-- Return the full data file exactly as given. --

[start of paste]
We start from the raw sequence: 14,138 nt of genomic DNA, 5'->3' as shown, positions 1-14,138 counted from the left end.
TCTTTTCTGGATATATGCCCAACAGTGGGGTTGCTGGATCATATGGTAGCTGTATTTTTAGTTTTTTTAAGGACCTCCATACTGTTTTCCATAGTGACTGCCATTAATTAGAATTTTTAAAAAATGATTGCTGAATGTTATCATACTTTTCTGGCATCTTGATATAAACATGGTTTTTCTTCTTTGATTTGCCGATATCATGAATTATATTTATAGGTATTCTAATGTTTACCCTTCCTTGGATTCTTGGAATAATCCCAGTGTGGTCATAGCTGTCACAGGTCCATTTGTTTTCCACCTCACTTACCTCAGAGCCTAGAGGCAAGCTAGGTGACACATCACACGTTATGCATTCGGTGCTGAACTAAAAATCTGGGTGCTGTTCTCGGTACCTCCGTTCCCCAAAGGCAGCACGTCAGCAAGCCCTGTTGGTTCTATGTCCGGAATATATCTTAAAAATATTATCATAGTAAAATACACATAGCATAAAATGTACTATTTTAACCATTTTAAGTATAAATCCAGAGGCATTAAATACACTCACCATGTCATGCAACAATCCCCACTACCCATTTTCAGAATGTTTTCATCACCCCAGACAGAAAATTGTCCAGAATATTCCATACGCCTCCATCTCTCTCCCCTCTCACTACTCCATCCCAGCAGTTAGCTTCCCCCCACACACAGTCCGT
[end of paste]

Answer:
We start from the raw sequence: 14,138 nt of genomic DNA, 5'->3' as shown, positions 1-14,138 counted from the left end.
TCTTTTCTGGATATATGCCCAACAGTGGGGTTGCTGGATCATATGGTAGCTGTATTTTTAGTTTTTTTAAGGACCTCCATACTGTTTTCCATAGTGACTGCCATTAATTAGAATTTTTAAAAAATGATTGCTGAATGTTATCATACTTTTCTGGCATCTTGATATAAACATGGTTTTTCTTCTTTGATTTGCCGATATCATGAATTATATTTATAGGTATTCTAATGTTTACCCTTCCTTGGATTCTTGGAATAATCCCAGTGTGGTCATAGCTGTCACAGGTCCATTTGTTTTCCACCTCACTTACCTCAGAGCCTAGAGGCAAGCTAGGTGACACATCACACGTTATGCATTCGGTGCTGAACTAAAAATCTGGGTGCTGTTCTCGGTACCTCCGTTCCCCAAAGGCAGCACGTCAGCAAGCCCTGTTGGTTCTATGTCCGGAATATATCTTAAAAATATTATCATAGTAAAATACACATAGCATAAAATGTACTATTTTAACCATTTTAAGTATAAATCCAGAGGCATTAAATACACTCACCATGTCATGCAACAATCCCCACTACCCATTTTCAGAATGTTTTCATCACCCCAGACAGAAAATTGTCCAGAATATTCCATACGCCTCCATCTCTCTCCCCTCTCACTACTCCATCCCAGCAGTTAGCTTCCCCCCACACACAGTCCGT